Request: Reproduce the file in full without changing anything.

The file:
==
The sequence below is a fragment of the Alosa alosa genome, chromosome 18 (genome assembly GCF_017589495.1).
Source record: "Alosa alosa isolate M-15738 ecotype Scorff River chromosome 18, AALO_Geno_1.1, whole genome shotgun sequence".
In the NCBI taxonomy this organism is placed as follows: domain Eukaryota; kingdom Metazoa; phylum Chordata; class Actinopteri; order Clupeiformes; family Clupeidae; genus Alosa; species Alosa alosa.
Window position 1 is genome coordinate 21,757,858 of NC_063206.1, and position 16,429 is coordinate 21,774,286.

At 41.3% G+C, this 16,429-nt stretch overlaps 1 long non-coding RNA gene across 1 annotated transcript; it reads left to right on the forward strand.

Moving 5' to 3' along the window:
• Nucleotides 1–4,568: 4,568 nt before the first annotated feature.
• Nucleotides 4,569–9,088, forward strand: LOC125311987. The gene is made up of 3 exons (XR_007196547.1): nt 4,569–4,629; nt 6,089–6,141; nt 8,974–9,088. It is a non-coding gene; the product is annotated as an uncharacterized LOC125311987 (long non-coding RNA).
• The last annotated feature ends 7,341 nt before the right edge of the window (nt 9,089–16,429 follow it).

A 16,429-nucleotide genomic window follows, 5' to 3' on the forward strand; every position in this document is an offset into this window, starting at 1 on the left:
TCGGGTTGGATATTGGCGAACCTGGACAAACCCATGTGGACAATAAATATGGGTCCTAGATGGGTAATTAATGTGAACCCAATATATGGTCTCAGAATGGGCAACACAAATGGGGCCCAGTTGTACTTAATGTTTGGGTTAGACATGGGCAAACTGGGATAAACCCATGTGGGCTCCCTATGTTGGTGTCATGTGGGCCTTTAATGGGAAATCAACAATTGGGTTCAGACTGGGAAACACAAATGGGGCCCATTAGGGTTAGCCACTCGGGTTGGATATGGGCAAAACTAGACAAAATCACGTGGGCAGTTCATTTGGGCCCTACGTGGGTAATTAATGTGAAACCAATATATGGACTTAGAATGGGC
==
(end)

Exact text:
The sequence below is a fragment of the Alosa alosa genome, chromosome 18 (genome assembly GCF_017589495.1).
Source record: "Alosa alosa isolate M-15738 ecotype Scorff River chromosome 18, AALO_Geno_1.1, whole genome shotgun sequence".
In the NCBI taxonomy this organism is placed as follows: domain Eukaryota; kingdom Metazoa; phylum Chordata; class Actinopteri; order Clupeiformes; family Clupeidae; genus Alosa; species Alosa alosa.
Window position 1 is genome coordinate 21,757,858 of NC_063206.1, and position 16,429 is coordinate 21,774,286.

At 41.3% G+C, this 16,429-nt stretch overlaps 1 long non-coding RNA gene across 1 annotated transcript; it reads left to right on the forward strand.

Moving 5' to 3' along the window:
• Nucleotides 1–4,568: 4,568 nt before the first annotated feature.
• Nucleotides 4,569–9,088, forward strand: LOC125311987. The gene is made up of 3 exons (XR_007196547.1): nt 4,569–4,629; nt 6,089–6,141; nt 8,974–9,088. It is a non-coding gene; the product is annotated as an uncharacterized LOC125311987 (long non-coding RNA).
• The last annotated feature ends 7,341 nt before the right edge of the window (nt 9,089–16,429 follow it).

A 16,429-nucleotide genomic window follows, 5' to 3' on the forward strand; every position in this document is an offset into this window, starting at 1 on the left:
TCGGGTTGGATATTGGCGAACCTGGACAAACCCATGTGGACAATAAATATGGGTCCTAGATGGGTAATTAATGTGAACCCAATATATGGTCTCAGAATGGGCAACACAAATGGGGCCCAGTTGTACTTAATGTTTGGGTTAGACATGGGCAAACTGGGATAAACCCATGTGGGCTCCCTATGTTGGTGTCATGTGGGCCTTTAATGGGAAATCAACAATTGGGTTCAGACTGGGAAACACAAATGGGGCCCATTAGGGTTAGCCACTCGGGTTGGATATGGGCAAAACTAGACAAAATCACGTGGGCAGTTCATTTGGGCCCTACGTGGGTAATTAATGTGAAACCAATATATGGACTTAGAATGGGC